Cost of traffic data access?

Peter Fairbrother zenadsl6186 at
Mon Aug 16 16:43:37 BST 2010

Roland Perry wrote:
> In article <4C671243.8080001 at>, Peter Fairbrother

>> But all that doesn't matter.
>> Any one of several thousand designated persons (there are 1,715 
>> designated Policemen alone, plus people from the army, navy, mi5,
>> mi6, gchq etc) can serve an ISP a notice demanding the next month's
>> data - the only question is cost.
> No, there are also tests of proportionality and "practicability"

Out of 2,000+ people, isn't at least one of them going to think that
potentially catching 20 pedophiles or stopping a bombing is more
important than collecting some traffic data from people who are trying
to hide it?

It's a common belief among coppers that they have the right to see comms
data,and people who are trying to hide must be up to no good.

As for practicability, I'm told "it would only take a couple of commands
and a daily email if the Isp has IPFIX  installed, which most do, as
it's the industry standard." Replaced NetFlow apparently.

> I see another "what is interception" debate breaking out here.

Nope. It's not interception. Maybe it should be, but it isn't.

-- Peter F

ps relevant bits from the CoP:

I doubt this would stop many coppers,and especially not GCHQ etc.

2.5 The designated person must believe that the conduct required by
any authorisation or notice is necessary. He or she must also believe
that conduct to be proportionate to what is sought to be achieved by
obtaining the specified communication data – that the conduct is no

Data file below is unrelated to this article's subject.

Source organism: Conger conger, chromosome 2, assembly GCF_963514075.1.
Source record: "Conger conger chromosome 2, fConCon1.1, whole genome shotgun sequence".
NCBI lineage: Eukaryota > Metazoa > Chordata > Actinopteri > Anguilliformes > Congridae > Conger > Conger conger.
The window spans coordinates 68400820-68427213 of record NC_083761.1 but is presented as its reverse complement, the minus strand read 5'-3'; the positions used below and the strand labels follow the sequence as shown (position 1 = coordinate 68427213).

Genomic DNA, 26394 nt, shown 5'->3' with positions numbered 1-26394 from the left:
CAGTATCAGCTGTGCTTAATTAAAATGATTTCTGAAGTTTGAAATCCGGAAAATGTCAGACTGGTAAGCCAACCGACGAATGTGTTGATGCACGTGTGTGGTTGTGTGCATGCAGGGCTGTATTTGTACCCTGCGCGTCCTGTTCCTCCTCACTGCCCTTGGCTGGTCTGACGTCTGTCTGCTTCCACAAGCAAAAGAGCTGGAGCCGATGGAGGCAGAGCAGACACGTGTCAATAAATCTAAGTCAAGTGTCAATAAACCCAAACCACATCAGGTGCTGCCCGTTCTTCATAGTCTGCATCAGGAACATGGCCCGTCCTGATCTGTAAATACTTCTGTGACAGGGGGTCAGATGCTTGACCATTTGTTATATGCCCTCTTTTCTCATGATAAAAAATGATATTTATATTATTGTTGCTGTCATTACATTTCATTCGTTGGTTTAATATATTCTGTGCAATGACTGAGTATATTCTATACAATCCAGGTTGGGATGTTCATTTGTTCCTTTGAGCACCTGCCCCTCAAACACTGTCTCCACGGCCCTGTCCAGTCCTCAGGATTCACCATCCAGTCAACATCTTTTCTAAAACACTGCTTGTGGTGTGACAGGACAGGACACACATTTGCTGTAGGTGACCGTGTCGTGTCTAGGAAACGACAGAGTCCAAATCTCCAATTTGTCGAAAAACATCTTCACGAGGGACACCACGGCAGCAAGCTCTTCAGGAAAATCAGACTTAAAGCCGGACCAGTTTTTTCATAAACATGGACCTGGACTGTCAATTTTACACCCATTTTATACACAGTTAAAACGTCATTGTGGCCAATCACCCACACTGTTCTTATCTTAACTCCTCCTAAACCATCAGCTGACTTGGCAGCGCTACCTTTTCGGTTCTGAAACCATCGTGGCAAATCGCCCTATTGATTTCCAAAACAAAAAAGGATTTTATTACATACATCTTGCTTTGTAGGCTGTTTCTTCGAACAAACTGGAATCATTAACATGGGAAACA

more than is required in the circumstances. This involves balancing
the extent of the intrusiveness of the interference with an individual’s
right of respect for their private life against a specific benefit to
the investigation or operation being undertaken by a relevant public
authority in the public interest.

2.6 Consideration must also be given to any actual or potential
infringement of the privacy of individuals who are not the subject of
the investigation or operation. An application for the acquisition of
communications data should draw attention to any circumstances
which give rise to a meaningful degree of collateral intrusion.

2.7 Taking all these considerations into account in a particular case,
an interference with the right to respect of individual privacy may
still not be justified because the adverse impact on the privacy of an
individual or group of individuals is too severe.

2.8 Any conduct that is excessive in the circumstances of both the
interference and the aim of the investigation or operation, or is in any
way arbitrary will not be proportionate.

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